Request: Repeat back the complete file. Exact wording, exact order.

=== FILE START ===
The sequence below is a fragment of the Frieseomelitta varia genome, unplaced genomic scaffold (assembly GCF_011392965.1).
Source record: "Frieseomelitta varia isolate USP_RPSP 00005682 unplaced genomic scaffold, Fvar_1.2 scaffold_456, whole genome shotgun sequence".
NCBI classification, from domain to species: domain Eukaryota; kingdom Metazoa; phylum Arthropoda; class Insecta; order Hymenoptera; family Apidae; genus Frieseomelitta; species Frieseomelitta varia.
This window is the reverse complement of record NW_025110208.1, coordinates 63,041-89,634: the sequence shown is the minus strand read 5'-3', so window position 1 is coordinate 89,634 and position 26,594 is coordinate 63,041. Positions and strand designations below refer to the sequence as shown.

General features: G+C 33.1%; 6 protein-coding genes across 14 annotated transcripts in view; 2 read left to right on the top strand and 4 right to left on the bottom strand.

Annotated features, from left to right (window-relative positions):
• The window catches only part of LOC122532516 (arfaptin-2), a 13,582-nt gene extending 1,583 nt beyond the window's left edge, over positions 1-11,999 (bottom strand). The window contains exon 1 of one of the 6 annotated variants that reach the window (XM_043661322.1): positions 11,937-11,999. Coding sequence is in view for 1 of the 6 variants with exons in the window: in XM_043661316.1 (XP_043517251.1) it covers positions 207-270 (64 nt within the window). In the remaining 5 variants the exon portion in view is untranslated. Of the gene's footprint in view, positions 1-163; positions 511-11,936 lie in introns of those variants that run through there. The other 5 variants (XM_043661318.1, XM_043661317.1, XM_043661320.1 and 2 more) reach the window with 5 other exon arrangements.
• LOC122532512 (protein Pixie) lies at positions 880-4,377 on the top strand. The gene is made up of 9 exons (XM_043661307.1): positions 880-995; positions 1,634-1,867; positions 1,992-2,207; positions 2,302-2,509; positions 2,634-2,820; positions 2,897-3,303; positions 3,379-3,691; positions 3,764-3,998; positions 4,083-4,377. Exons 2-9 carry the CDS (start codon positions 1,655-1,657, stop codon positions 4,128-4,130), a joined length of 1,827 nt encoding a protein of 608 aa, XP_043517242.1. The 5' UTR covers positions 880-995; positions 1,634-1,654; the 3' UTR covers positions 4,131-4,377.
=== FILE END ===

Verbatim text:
The sequence below is a fragment of the Frieseomelitta varia genome, unplaced genomic scaffold (assembly GCF_011392965.1).
Source record: "Frieseomelitta varia isolate USP_RPSP 00005682 unplaced genomic scaffold, Fvar_1.2 scaffold_456, whole genome shotgun sequence".
NCBI classification, from domain to species: domain Eukaryota; kingdom Metazoa; phylum Arthropoda; class Insecta; order Hymenoptera; family Apidae; genus Frieseomelitta; species Frieseomelitta varia.
This window is the reverse complement of record NW_025110208.1, coordinates 63,041-89,634: the sequence shown is the minus strand read 5'-3', so window position 1 is coordinate 89,634 and position 26,594 is coordinate 63,041. Positions and strand designations below refer to the sequence as shown.

General features: G+C 33.1%; 6 protein-coding genes across 14 annotated transcripts in view; 2 read left to right on the top strand and 4 right to left on the bottom strand.

Annotated features, from left to right (window-relative positions):
• The window catches only part of LOC122532516 (arfaptin-2), a 13,582-nt gene extending 1,583 nt beyond the window's left edge, over positions 1-11,999 (bottom strand). The window contains exon 1 of one of the 6 annotated variants that reach the window (XM_043661322.1): positions 11,937-11,999. Coding sequence is in view for 1 of the 6 variants with exons in the window: in XM_043661316.1 (XP_043517251.1) it covers positions 207-270 (64 nt within the window). In the remaining 5 variants the exon portion in view is untranslated. Of the gene's footprint in view, positions 1-163; positions 511-11,936 lie in introns of those variants that run through there. The other 5 variants (XM_043661318.1, XM_043661317.1, XM_043661320.1 and 2 more) reach the window with 5 other exon arrangements.
• LOC122532512 (protein Pixie) lies at positions 880-4,377 on the top strand. The gene is made up of 9 exons (XM_043661307.1): positions 880-995; positions 1,634-1,867; positions 1,992-2,207; positions 2,302-2,509; positions 2,634-2,820; positions 2,897-3,303; positions 3,379-3,691; positions 3,764-3,998; positions 4,083-4,377. Exons 2-9 carry the CDS (start codon positions 1,655-1,657, stop codon positions 4,128-4,130), a joined length of 1,827 nt encoding a protein of 608 aa, XP_043517242.1. The 5' UTR covers positions 880-995; positions 1,634-1,654; the 3' UTR covers positions 4,131-4,377.